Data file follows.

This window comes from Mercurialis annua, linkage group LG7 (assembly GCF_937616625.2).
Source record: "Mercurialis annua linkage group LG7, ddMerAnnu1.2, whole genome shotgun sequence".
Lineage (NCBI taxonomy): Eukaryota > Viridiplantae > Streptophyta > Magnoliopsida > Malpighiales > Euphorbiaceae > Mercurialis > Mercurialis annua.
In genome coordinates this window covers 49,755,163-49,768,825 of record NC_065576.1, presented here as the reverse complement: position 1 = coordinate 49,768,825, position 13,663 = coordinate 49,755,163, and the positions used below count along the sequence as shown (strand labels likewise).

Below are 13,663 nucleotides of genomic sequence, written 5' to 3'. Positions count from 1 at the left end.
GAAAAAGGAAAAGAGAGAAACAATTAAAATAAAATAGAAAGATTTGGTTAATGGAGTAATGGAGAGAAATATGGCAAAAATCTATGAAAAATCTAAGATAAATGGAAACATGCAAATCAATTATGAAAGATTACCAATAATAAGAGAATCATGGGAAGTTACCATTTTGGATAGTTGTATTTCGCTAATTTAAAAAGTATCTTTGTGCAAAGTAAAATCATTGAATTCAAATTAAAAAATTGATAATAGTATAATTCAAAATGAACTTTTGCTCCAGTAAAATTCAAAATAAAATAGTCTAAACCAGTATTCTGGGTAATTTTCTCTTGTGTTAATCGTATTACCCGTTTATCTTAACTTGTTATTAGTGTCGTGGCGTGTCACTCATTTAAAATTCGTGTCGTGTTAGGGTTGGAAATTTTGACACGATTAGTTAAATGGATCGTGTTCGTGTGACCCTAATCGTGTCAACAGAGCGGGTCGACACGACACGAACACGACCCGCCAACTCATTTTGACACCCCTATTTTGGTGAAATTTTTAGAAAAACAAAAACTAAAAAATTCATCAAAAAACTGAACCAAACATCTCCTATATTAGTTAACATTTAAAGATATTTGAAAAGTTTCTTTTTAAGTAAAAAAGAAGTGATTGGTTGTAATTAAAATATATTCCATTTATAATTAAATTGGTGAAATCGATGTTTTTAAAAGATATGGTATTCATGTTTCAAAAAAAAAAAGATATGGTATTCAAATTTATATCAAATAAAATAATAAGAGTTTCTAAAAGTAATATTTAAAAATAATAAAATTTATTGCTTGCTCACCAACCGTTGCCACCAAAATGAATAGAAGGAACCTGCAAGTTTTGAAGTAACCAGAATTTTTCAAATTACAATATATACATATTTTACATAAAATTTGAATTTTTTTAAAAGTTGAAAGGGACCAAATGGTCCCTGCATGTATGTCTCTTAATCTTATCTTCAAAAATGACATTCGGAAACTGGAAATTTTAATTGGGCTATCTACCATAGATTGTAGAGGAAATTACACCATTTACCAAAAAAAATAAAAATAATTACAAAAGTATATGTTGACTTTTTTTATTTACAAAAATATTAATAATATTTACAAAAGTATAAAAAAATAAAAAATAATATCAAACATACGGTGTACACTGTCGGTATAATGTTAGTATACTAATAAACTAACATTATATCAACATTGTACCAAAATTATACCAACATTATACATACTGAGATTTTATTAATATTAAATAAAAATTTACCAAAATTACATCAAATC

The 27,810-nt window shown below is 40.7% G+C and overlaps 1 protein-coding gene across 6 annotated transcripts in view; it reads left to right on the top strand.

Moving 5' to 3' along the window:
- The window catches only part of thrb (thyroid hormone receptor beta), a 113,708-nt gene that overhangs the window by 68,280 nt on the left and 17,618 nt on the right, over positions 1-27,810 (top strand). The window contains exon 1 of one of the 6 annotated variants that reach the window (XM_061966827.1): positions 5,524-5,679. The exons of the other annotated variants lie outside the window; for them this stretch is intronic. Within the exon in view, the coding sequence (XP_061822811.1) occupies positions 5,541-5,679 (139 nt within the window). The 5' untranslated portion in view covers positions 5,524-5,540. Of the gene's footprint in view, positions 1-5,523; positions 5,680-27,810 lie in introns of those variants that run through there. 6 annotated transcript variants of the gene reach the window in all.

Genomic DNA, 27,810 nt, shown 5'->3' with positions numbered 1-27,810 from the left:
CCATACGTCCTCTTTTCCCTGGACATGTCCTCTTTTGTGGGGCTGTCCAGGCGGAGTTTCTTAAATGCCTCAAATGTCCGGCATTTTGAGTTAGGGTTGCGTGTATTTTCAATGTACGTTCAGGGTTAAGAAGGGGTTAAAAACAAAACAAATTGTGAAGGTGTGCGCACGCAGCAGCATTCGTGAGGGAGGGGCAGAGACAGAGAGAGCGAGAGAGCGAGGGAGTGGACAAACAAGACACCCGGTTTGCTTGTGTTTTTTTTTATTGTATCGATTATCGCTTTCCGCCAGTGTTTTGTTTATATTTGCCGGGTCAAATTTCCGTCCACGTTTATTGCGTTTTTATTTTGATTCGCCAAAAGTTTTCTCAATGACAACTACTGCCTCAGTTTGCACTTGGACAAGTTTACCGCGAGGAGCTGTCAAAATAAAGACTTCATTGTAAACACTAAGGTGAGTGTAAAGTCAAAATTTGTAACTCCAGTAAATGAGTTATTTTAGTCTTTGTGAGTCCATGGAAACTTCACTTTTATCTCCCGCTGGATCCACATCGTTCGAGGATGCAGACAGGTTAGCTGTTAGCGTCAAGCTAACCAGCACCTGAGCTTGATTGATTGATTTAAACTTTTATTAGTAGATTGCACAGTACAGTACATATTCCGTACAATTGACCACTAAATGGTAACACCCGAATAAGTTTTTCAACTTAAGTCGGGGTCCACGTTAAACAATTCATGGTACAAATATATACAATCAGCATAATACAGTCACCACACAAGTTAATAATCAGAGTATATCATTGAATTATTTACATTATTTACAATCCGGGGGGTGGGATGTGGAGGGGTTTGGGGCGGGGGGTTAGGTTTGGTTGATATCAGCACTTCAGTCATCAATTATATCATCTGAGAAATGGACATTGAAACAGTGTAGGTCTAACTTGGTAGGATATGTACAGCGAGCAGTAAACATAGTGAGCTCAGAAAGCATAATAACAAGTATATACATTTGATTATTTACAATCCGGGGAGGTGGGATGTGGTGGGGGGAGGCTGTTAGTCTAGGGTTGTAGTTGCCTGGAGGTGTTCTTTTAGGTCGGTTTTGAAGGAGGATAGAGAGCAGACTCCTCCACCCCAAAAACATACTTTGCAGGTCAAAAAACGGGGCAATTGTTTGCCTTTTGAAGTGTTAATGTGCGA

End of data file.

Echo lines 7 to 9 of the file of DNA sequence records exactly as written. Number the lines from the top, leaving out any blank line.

The 27,810-nt window shown below is 40.7% G+C and overlaps 1 protein-coding gene across 6 annotated transcripts in view; it reads left to right on the top strand.

Moving 5' to 3' along the window:
- The window catches only part of thrb (thyroid hormone receptor beta), a 113,708-nt gene that overhangs the window by 68,280 nt on the left and 17,618 nt on the right, over positions 1-27,810 (top strand). The window contains exon 1 of one of the 6 annotated variants that reach the window (XM_061966827.1): positions 5,524-5,679. The exons of the other annotated variants lie outside the window; for them this stretch is intronic. Within the exon in view, the coding sequence (XP_061822811.1) occupies positions 5,541-5,679 (139 nt within the window). The 5' untranslated portion in view covers positions 5,524-5,540. Of the gene's footprint in view, positions 1-5,523; positions 5,680-27,810 lie in introns of those variants that run through there. 6 annotated transcript variants of the gene reach the window in all.